Corbin arrived in Rio de Janario in August 1940, where he was described as being a deeply depressed man, convinced that Germany was going to win the war and the "New Order in Europe" could not be challenged. In December 1940, Corbin made his peace with the "New Order in Europe", saying in a public statement he awaiting for instructions from Marshal Petain in Vichy for what his role would be in the "New Order", which he then denied to his friends that he issued, causing him a major credibility crisis with many uncertain about where he stood. In February 1941, Corbin arrived in Lisbon, where Daniel Roché, the second secretary of the French legation in Dublin, tried to persuade to go back to Brazil. Sir Ronald Campbell, the British ambassador to Portugal, wrote after meeting Corbin that "he struck me as rather bitter and distinctly flabby...There is no fight in him and he gives the impression of a broken man". Campbell further wrote that Corbin was extremely embittered by the Battle of Mers-el-Kébir, which he took as a personal betrayal, and he was obsessed with "the ghastly spectacle of starving children" in France, which he blamed on the British blockade. In March 1941, Corbin arrived in Madrid, where Hoare, who was now serving as the British ambassador to Spain, reported to London that Corbin was a "defeatist" who believed Germany was "invincible". Once Corbin arrived in France later in March 1941, his "black mood" finally lifted and he refused an offer from Marshal Petain to serve as the ambassador in Washington. Instead, Corbin retired to his cottage in the south of France, where in his private letters he became sharply critical of Vichy, through he did not take part in the Resistance, saying he was too old for such activities. The British historian Nicholas Atkin described Corbin's attitude as an ambivalent, as he was opposed in principle to the "New Order", but also convinced for a considerable period of time, at least until 1942, that Germany was going to win the war and resistance was futile.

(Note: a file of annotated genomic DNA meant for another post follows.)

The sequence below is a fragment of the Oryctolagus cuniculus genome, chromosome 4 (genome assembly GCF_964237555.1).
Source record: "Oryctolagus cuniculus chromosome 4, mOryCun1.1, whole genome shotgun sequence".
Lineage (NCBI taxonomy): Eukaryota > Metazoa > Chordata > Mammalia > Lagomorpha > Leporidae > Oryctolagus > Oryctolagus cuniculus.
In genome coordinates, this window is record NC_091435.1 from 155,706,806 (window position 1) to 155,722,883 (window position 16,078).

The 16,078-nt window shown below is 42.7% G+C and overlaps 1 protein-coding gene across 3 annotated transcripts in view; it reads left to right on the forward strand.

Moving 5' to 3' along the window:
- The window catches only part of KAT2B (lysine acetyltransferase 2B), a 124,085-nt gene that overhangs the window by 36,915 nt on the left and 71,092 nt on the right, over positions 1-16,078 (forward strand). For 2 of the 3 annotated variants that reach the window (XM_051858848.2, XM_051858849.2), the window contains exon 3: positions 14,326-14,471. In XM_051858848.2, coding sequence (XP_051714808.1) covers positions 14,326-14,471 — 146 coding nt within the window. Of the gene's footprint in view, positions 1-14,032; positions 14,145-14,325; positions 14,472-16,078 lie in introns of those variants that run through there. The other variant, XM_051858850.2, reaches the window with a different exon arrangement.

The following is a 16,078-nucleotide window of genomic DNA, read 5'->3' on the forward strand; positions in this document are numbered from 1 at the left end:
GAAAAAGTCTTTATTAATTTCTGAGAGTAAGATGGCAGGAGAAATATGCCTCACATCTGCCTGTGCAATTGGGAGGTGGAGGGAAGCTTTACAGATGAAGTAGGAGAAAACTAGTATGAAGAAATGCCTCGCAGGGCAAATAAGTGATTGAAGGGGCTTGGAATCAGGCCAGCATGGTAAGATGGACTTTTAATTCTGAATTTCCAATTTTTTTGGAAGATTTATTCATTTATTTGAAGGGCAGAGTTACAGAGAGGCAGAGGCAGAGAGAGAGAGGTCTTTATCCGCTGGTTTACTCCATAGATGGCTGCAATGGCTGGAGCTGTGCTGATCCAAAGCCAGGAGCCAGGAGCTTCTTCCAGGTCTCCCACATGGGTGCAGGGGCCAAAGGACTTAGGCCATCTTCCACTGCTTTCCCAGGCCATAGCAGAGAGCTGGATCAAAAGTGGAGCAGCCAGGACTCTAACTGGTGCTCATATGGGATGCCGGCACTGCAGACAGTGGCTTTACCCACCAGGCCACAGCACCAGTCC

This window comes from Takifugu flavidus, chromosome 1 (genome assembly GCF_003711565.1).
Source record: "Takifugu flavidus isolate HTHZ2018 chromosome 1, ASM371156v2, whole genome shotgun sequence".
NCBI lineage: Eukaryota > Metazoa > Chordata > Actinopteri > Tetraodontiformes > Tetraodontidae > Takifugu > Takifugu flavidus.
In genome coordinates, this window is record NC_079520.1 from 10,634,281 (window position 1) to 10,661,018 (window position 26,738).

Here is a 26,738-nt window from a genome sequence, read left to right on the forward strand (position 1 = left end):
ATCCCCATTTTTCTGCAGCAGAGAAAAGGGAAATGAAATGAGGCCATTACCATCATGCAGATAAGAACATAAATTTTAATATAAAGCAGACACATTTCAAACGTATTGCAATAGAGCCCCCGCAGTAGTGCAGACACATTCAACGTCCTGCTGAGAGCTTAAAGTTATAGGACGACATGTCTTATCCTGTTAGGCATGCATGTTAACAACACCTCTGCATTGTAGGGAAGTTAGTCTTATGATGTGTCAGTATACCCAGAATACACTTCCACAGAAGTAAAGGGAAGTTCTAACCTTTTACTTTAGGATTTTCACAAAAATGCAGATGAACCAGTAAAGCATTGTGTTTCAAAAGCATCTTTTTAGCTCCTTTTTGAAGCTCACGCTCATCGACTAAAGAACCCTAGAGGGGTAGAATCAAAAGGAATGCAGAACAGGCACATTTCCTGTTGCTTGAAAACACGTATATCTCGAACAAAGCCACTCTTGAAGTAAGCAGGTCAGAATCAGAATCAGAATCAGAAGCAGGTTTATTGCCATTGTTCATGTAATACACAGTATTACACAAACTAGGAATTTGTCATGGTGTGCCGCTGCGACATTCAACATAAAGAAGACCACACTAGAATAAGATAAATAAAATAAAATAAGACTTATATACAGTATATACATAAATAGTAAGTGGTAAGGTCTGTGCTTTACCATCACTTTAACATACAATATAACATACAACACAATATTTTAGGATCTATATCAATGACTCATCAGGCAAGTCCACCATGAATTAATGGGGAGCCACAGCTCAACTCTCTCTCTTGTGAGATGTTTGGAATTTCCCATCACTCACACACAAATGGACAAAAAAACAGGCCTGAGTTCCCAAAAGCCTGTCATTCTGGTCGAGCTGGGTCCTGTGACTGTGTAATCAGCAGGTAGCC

Notes and sources
- "Mr Charles Corbin – A Distinguished French Diplomat", The Times, p. 10, 28 September 1970
- Duroelle 2004, p. 24.
- Duroselle 2004, p. 70-71.
- Duroselle 2004, p. 72.
- Duroselle 2004, p. 222.
- Thomas 1999, p. 126.
- Watt 1989, p. 73.
- Watt 1989, p. 177.
- Watt 1989, p. 216.
- Duroselle 2004, p. 336.
- Watt 1989, p. 506.
- Watt 1989, p. 421.
- Watt 1989, p. 506-507.
- Watt 1989, p. 515.
- Watt 1989, p. 526-527.
- Watt 1989, p. 527.
- Watt 1989, p. 528.
- Watt 1989, p. 540.
- Watt 1989, p. 546.
- Watt 1989, p. 549.
- Overy 2009, p. 87.
- Overy & Wheatcroft 1989, p. 188.
- Watt 1989, p. 585.
- Overy 2009, p. 101-102.
- Weinberg 2004, p. 91-92.
- Weinberg 2004, p. 92.
- Weinberg 2004, p. 91-92 & 960.
- Kochavi 2000, p. 8.
- Kochavi 2000, p. 7.
- Kochavi 2000, p. 7-8.
- Kochavi 2000, p. 7-9.
- Kochavi 2000, p. 9.
- For further details of the proposed union between Britain and France, see 'Section 18.104.22.168 French reject Franco-British Union' in the article on Sir Edward Spears
- Fenby 2012, p. 25.
- Fenby 2012, p. 26.
- Fenby 2012, p. 27.
- Fenby 2012, p. 135.
- Atkin 2003, p. 143.
- Fenby 2012, p. 137.
- Atkin 2003, p. 144.
- Lacouture 1991, p239
- Atkin, Nicolas The Forgotten French: Exiles in the British Isles, 1940-44, Manchester: Manchester University Press, 2003, ISBN 0719064384
- Duroselle, Jean-Baptiste France and the Nazi Threat: The Collapse of French Diplomacy 1932-1939, New York: Enigma, 2004, ISBN 0807866873
- Fenby, Jonathan The General: Charles De Gaulle and the France He Saved, New York: Skyhouse, 2012.
- Kochavi, Arieh Prelude to Nuremberg: Allied War Crimes Policy and the Question of Punishment, Raleigh: University of North Carolina Press, 2000
- Lacouture, Jean. De Gaulle: The Rebel 1890–1944 (1984; English ed. 1991), ISBN 978-0-841-90927-4
- Overy, Richard & Wheatcroft, Andrew The Road to War, London: Vintage Books, 1989, ISBN 978-1-845-95130-6
- Overy, Richard 1939 Countdown to War, London: Penguin, 2009, ISBN 978-0-14-312006-3
- Thomas, Martin "France and the Czechoslovak Crisis" pages 122-159 from The Munich Crisis, Prelude to World War II edited by Igor Lukes and Erik Goldstein, London: Frank Cass, 1999, ISBN 0-7146-8056-7
- Watt, D.C. How War Came: The Immediate Origins Of The Second World War, 1938-1939, London: Heinemann, 1989, ISBN 0434842168